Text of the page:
In 2005, there were over 2 million bankruptcies across America. Over 1 milllion of them - more than half - were as a direct result of medical costs that exceeded the coverage provided by health care insurance companies. Is this how we WANT it to work for our people?

Also, American companies are disadvantaged by this model. Continental Airlines calculated that last year, they could have saved over $800 million dollars in health care premiums if they simply had a younger workforce. They would have qualified for lower premiums. That would have meant that they could have MADE $400 million in profit instead of LOSING $400 million in losses last year. GM and FORD are claiming that the main reason they are so near bankruptcy in recent years is the fact that they are held down by having to pay ongoing healthcare premiums for all former employees as well as current employees. That is over 1 million people each company. With healthcare insurance havcing risen over 80% in the last 2 years alone - this has been disastrous.

In general, American companies are at a competitive disadvantage because all their foreign competitors don't have these expenses to deal with. Japanese car makers, German Car Makers, French, Italian - in these countries, their governments provide healthcare for their citizens. The employers don't have to. Therefore, the costs of it are not factored into their prices, and therefore they can compete internationally. So, this is not a level playing field for American companies competing with foreign companies. Is this how we WANT it to work for our employers in this country?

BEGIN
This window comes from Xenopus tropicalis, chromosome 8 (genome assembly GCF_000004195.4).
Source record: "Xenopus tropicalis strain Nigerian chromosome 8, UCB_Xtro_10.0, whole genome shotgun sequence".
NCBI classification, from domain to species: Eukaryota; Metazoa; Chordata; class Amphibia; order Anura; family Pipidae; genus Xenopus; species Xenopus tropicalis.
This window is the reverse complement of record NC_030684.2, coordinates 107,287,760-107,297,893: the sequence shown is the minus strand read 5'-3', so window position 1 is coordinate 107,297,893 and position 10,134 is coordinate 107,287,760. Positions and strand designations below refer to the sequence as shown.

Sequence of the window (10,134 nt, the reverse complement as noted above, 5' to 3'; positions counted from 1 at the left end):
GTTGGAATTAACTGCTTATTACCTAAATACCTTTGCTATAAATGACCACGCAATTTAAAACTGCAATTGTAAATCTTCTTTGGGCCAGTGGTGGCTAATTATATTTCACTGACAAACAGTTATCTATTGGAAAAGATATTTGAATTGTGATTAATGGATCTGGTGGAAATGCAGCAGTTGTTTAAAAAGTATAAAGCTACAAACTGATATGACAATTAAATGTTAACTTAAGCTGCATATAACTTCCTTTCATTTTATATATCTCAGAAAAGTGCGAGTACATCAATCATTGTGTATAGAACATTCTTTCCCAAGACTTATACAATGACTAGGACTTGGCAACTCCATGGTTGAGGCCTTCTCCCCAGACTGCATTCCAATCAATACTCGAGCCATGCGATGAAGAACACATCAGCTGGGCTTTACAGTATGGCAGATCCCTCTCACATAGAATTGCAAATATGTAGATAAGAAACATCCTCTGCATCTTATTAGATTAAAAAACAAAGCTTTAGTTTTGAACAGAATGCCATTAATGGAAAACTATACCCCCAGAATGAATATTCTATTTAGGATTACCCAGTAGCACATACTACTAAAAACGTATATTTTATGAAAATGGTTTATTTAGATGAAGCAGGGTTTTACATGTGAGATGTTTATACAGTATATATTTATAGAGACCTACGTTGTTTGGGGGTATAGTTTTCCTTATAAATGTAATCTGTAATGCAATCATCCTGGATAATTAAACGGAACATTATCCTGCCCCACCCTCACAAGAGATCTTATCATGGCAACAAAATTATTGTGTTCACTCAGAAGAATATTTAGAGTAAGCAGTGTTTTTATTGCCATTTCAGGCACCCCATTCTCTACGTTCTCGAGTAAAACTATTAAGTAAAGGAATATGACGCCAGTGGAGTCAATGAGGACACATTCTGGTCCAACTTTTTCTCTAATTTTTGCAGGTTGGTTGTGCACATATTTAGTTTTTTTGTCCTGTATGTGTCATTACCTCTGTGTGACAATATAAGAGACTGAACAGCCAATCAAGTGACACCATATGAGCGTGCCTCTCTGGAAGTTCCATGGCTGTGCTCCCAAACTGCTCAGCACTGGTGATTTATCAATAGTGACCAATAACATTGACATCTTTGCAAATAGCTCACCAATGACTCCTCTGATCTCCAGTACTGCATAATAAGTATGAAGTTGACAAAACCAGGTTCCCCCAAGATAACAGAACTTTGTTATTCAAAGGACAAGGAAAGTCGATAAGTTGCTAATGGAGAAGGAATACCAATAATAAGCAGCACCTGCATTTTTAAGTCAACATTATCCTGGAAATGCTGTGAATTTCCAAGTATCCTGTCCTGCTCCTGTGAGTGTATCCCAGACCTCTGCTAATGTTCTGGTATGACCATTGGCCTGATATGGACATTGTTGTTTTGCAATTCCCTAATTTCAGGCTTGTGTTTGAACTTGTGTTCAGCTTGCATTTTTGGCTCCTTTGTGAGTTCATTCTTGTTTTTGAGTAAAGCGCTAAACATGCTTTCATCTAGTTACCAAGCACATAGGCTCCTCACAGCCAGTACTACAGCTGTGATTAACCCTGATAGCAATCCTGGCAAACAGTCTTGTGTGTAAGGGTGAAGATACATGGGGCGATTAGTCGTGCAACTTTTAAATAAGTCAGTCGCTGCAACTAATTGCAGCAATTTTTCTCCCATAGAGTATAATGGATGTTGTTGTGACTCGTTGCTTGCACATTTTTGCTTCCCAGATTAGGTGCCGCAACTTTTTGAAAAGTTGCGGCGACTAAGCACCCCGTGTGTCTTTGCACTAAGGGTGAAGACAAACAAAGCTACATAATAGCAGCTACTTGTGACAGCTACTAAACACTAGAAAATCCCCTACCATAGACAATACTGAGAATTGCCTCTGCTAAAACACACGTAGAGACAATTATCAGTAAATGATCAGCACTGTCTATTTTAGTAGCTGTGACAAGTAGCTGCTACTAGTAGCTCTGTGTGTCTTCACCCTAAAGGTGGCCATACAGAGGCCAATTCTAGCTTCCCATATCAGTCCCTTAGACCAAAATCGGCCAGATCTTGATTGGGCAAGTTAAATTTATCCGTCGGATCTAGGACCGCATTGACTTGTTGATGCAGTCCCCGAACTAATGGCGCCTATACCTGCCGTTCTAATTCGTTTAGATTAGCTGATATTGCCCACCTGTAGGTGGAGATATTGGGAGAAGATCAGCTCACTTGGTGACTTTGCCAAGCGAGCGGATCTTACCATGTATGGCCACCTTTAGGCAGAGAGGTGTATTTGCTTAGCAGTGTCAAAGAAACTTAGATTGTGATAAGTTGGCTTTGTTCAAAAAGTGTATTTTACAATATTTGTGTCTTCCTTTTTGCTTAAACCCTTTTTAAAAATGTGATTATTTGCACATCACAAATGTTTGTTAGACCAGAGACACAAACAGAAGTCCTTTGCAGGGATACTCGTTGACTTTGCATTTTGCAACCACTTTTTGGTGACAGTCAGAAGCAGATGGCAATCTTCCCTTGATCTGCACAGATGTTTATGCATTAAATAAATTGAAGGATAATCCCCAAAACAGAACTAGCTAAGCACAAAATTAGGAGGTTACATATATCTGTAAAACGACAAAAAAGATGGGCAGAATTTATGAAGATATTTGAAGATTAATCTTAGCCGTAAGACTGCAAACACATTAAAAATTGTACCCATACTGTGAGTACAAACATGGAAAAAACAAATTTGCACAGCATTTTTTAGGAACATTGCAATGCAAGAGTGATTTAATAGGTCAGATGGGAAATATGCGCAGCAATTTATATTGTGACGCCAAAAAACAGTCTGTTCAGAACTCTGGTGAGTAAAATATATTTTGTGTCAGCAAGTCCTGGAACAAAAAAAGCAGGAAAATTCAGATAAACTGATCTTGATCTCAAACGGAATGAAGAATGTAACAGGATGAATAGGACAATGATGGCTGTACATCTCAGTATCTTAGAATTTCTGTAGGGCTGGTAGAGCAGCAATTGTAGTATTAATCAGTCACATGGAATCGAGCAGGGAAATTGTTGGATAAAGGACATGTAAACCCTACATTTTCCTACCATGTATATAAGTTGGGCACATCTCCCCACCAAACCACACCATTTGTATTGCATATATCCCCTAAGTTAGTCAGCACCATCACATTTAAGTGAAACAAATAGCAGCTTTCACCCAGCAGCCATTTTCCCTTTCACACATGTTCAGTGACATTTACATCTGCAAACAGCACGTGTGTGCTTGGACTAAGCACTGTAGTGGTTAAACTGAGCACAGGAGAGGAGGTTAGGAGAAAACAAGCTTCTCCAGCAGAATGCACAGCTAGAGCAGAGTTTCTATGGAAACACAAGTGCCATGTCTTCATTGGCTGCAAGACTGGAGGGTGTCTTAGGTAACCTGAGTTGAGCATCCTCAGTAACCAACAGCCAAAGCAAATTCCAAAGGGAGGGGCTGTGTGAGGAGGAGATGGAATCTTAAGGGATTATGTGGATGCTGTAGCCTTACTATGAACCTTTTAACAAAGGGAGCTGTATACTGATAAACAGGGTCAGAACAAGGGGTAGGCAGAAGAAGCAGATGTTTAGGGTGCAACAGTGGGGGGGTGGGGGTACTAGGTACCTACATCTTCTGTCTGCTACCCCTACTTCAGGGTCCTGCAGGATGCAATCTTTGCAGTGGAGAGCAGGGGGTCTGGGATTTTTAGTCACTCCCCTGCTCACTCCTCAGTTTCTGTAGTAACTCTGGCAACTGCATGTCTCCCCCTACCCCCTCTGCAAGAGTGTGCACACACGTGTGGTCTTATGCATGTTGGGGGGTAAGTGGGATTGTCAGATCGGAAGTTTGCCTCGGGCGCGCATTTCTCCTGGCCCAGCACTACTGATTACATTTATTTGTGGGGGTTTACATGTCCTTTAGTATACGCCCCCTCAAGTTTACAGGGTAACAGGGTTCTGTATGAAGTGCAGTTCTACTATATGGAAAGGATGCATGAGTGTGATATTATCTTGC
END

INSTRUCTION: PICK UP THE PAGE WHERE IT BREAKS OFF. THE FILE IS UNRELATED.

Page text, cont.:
Basically then, in our society, we have decided that there are some products and services that are available through private companies and some are provided by government services. Some things, like police, fire, military, schools, park management, water management, etc. we trust to impartial government-run agencies. The others, we have private companies take care of. The deciding factor should be those services which are fundamentally necessary to our society and should not be compromised due to profitability models.

So tell me again, why the government should NOT provide healthcare for the citizens - like all other civilized countries? And explain it real slow so it will make sense....

I think this is just a concept that has been spun in the public mind by the medical industry in order to maintain a status quo system that gives them a huge profit - at the expense of every other aspect of our society. In other words - people have been brainwashed to think that this one service should never be provided by a government agency. They are taught to think that this one particular service represents the difference between a "free" society and a "socialist" society, and, of course, we've all been taught that a socialist society is bad.... It sounds like a clever scheme dreamed up by medical capitalists. How fascinatingly ironic!